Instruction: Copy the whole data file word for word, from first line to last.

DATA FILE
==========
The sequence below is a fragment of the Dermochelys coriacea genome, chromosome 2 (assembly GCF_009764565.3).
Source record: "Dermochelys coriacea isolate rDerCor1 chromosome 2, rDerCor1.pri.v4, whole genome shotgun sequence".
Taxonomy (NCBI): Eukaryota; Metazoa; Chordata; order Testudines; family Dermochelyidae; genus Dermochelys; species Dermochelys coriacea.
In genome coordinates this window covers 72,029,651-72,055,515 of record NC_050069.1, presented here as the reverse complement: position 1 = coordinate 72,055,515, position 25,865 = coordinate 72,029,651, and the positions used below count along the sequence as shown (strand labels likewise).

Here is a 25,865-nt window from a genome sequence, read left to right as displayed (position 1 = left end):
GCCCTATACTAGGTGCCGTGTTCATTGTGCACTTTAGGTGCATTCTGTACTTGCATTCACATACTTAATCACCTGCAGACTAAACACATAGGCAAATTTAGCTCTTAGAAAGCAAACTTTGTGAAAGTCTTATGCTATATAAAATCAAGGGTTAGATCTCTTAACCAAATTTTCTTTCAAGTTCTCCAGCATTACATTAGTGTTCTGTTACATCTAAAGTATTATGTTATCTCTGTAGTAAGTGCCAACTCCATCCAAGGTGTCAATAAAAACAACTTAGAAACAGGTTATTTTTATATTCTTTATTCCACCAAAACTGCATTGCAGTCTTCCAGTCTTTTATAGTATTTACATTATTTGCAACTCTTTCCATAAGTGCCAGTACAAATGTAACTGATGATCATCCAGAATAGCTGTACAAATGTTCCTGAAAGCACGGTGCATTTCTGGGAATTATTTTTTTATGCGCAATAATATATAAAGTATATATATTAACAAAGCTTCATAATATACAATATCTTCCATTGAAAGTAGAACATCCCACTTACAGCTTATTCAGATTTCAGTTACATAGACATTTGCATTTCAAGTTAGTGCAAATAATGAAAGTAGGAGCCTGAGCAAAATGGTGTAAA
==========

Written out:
The sequence below is a fragment of the Dermochelys coriacea genome, chromosome 2 (assembly GCF_009764565.3).
Source record: "Dermochelys coriacea isolate rDerCor1 chromosome 2, rDerCor1.pri.v4, whole genome shotgun sequence".
Taxonomy (NCBI): Eukaryota; Metazoa; Chordata; order Testudines; family Dermochelyidae; genus Dermochelys; species Dermochelys coriacea.
In genome coordinates this window covers 72,029,651-72,055,515 of record NC_050069.1, presented here as the reverse complement: position 1 = coordinate 72,055,515, position 25,865 = coordinate 72,029,651, and the positions used below count along the sequence as shown (strand labels likewise).

Here is a 25,865-nt window from a genome sequence, read left to right as displayed (position 1 = left end):
GCCCTATACTAGGTGCCGTGTTCATTGTGCACTTTAGGTGCATTCTGTACTTGCATTCACATACTTAATCACCTGCAGACTAAACACATAGGCAAATTTAGCTCTTAGAAAGCAAACTTTGTGAAAGTCTTATGCTATATAAAATCAAGGGTTAGATCTCTTAACCAAATTTTCTTTCAAGTTCTCCAGCATTACATTAGTGTTCTGTTACATCTAAAGTATTATGTTATCTCTGTAGTAAGTGCCAACTCCATCCAAGGTGTCAATAAAAACAACTTAGAAACAGGTTATTTTTATATTCTTTATTCCACCAAAACTGCATTGCAGTCTTCCAGTCTTTTATAGTATTTACATTATTTGCAACTCTTTCCATAAGTGCCAGTACAAATGTAACTGATGATCATCCAGAATAGCTGTACAAATGTTCCTGAAAGCACGGTGCATTTCTGGGAATTATTTTTTTATGCGCAATAATATATAAAGTATATATATTAACAAAGCTTCATAATATACAATATCTTCCATTGAAAGTAGAACATCCCACTTACAGCTTATTCAGATTTCAGTTACATAGACATTTGCATTTCAAGTTAGTGCAAATAATGAAAGTAGGAGCCTGAGCAAAATGGTGTAAA